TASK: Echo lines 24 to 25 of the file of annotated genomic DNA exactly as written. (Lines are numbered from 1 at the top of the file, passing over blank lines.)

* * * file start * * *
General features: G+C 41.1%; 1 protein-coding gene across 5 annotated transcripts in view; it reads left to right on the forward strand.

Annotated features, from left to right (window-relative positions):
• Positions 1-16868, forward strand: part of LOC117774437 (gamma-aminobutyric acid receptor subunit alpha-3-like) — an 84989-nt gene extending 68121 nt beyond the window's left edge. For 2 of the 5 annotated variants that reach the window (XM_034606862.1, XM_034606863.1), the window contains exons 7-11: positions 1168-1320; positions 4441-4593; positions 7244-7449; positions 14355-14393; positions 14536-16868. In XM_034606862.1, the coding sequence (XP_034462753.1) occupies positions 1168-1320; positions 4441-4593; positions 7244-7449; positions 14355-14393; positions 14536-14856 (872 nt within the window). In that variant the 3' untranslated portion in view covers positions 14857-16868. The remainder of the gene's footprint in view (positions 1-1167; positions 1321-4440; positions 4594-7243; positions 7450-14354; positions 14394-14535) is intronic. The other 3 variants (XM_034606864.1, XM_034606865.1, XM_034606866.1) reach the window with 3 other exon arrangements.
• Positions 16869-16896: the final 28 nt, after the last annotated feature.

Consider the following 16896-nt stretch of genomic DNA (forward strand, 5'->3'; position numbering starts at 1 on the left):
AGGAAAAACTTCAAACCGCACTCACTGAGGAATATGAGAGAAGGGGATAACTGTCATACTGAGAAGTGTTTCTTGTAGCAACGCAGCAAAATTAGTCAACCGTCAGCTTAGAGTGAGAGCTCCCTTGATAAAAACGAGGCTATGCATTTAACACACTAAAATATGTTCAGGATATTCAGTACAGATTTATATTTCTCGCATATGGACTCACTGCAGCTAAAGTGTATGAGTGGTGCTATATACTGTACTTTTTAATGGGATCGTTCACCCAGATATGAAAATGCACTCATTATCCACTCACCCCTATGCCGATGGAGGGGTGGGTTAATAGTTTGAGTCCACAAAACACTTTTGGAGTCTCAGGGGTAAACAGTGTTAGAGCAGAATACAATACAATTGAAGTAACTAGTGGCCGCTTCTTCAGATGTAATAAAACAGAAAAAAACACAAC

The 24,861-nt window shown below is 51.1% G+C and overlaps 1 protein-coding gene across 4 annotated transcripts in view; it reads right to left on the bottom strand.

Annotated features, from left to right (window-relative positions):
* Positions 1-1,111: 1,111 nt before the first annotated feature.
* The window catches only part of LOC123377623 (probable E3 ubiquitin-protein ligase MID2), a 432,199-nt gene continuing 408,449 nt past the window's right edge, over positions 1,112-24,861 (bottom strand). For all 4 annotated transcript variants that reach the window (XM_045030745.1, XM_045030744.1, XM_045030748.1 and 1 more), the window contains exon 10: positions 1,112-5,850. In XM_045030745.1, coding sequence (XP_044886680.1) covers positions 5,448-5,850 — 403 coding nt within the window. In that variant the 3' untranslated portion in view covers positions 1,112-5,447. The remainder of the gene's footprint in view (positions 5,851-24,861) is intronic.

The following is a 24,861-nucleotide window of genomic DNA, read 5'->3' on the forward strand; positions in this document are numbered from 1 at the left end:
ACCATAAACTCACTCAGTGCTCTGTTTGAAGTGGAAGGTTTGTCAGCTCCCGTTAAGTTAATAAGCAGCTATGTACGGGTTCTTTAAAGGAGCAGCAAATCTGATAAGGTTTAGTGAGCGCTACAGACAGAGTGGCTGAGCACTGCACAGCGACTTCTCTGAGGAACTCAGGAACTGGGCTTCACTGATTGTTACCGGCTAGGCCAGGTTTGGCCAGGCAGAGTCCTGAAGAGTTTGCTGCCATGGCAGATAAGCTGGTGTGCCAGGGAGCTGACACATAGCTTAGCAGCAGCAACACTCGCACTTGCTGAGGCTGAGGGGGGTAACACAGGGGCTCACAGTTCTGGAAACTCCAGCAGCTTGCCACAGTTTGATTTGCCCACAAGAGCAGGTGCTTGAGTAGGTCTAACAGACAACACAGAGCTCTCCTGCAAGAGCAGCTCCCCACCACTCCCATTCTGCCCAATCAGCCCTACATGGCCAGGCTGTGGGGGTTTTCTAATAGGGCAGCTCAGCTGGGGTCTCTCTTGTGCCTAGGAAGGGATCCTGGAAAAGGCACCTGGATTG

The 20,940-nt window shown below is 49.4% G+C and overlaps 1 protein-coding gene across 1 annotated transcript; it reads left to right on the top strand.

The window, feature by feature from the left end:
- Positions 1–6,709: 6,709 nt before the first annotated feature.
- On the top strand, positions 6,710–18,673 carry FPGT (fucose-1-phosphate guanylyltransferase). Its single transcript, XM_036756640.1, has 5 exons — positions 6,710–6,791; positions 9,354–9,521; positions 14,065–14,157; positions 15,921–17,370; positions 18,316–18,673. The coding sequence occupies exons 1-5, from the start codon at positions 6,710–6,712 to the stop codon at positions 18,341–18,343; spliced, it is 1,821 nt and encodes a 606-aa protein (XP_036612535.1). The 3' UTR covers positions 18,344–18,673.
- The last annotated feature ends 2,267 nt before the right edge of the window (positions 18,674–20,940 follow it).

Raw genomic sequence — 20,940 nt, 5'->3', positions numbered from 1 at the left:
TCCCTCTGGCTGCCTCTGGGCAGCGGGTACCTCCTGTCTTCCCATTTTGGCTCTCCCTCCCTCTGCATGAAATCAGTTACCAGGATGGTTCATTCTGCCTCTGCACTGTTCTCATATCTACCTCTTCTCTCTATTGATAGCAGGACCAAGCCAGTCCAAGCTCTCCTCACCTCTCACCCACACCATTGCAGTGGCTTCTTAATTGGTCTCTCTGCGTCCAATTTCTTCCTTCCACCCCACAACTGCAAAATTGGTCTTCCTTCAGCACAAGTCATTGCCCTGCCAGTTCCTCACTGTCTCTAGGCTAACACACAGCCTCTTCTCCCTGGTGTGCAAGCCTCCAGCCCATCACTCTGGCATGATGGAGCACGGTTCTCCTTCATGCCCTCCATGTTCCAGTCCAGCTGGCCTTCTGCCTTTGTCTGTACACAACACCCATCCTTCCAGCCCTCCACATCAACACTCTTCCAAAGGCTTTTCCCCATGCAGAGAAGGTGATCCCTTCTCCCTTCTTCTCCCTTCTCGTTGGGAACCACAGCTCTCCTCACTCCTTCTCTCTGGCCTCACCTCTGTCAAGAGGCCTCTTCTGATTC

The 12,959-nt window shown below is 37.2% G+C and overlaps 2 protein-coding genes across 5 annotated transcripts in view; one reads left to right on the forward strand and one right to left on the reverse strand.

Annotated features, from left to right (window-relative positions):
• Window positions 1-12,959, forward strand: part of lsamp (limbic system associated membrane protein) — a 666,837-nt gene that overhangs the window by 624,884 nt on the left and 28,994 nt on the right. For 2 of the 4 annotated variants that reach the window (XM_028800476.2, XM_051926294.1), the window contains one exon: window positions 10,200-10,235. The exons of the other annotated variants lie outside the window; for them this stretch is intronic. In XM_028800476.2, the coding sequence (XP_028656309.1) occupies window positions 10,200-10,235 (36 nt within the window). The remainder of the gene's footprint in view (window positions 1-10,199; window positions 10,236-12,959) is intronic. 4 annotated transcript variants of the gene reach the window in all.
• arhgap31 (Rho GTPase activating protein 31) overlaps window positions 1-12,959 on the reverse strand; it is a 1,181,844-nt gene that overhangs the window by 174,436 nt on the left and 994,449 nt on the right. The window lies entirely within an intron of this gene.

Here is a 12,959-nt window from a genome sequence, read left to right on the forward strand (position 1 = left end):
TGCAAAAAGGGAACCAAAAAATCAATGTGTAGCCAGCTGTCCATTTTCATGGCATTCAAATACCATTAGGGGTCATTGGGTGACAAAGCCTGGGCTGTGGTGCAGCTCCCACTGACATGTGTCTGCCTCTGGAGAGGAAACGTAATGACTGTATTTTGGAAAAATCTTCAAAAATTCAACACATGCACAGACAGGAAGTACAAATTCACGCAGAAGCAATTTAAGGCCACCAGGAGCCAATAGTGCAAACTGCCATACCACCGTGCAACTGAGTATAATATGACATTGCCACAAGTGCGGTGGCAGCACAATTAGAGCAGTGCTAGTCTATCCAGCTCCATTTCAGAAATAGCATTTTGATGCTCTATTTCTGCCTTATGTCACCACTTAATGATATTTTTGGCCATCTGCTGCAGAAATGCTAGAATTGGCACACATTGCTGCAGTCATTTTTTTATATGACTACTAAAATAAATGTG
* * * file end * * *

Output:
Here is a 12,959-nt window from a genome sequence, read left to right on the forward strand (position 1 = left end):
TGCAAAAAGGGAACCAAAAAATCAATGTGTAGCCAGCTGTCCATTTTCATGGCATTCAAATACCATTAGGGGTCATTGGGTGACAAAGCCTGGGCTGTGGTGCAGCTCCCACTGACATGTGTCTGCCTCTGGAGAGGAAACGTAATGACTGTATTTTGGAAAAATCTTCAAAAATTCAACACATGCACAGACAGGAAGTACAAATTCACGCAGAAGCAATTTAAGGCCACCAGGAGCCAATAGTGCAAACTGCCATACCACCGTGCAACTGAGTATAATATGACATTGCCACAAGTGCGGTGGCAGCACAATTAGAGCAGTGCTAGTCTATCCAGCTCCATTTCAGAAATAGCATTTTGATGCTCTATTTCTGCCTTATGTCACCACTTAATGATATTTTTGGCCATCTGCTGCAGAAATGCTAGAATTGGCACACATTGCTGCAGTCATTTTTTTATATGACTACTAAAATAAATGTG